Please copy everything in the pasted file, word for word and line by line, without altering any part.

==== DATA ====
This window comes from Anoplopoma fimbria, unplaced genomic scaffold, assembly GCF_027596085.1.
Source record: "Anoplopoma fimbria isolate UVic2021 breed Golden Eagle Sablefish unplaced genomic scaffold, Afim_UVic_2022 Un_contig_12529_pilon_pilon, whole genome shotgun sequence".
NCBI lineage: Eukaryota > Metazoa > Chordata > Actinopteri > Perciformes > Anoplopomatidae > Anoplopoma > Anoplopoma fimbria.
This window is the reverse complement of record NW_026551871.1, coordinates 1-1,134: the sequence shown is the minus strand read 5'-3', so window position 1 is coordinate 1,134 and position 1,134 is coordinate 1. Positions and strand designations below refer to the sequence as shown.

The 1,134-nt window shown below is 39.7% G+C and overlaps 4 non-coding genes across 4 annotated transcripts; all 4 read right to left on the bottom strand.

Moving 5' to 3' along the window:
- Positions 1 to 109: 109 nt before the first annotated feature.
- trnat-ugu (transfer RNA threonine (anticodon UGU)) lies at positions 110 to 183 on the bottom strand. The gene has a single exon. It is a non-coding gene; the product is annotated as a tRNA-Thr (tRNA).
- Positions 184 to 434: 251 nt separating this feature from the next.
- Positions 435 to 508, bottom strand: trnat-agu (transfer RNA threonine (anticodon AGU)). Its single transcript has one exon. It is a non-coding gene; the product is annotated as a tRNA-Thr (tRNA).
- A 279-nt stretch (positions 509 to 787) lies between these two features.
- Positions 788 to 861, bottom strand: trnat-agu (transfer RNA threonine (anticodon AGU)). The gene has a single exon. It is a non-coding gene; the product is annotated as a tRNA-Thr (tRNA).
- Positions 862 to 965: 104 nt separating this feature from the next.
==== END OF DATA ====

This window comes from Anoplopoma fimbria, unplaced genomic scaffold, assembly GCF_027596085.1.
Source record: "Anoplopoma fimbria isolate UVic2021 breed Golden Eagle Sablefish unplaced genomic scaffold, Afim_UVic_2022 Un_contig_12529_pilon_pilon, whole genome shotgun sequence".
NCBI lineage: Eukaryota > Metazoa > Chordata > Actinopteri > Perciformes > Anoplopomatidae > Anoplopoma > Anoplopoma fimbria.
This window is the reverse complement of record NW_026551871.1, coordinates 1-1,134: the sequence shown is the minus strand read 5'-3', so window position 1 is coordinate 1,134 and position 1,134 is coordinate 1. Positions and strand designations below refer to the sequence as shown.

The 1,134-nt window shown below is 39.7% G+C and overlaps 4 non-coding genes across 4 annotated transcripts; all 4 read right to left on the bottom strand.

Moving 5' to 3' along the window:
- Positions 1 to 109: 109 nt before the first annotated feature.
- trnat-ugu (transfer RNA threonine (anticodon UGU)) lies at positions 110 to 183 on the bottom strand. The gene has a single exon. It is a non-coding gene; the product is annotated as a tRNA-Thr (tRNA).
- Positions 184 to 434: 251 nt separating this feature from the next.
- Positions 435 to 508, bottom strand: trnat-agu (transfer RNA threonine (anticodon AGU)). Its single transcript has one exon. It is a non-coding gene; the product is annotated as a tRNA-Thr (tRNA).
- A 279-nt stretch (positions 509 to 787) lies between these two features.
- Positions 788 to 861, bottom strand: trnat-agu (transfer RNA threonine (anticodon AGU)). The gene has a single exon. It is a non-coding gene; the product is annotated as a tRNA-Thr (tRNA).
- Positions 862 to 965: 104 nt separating this feature from the next.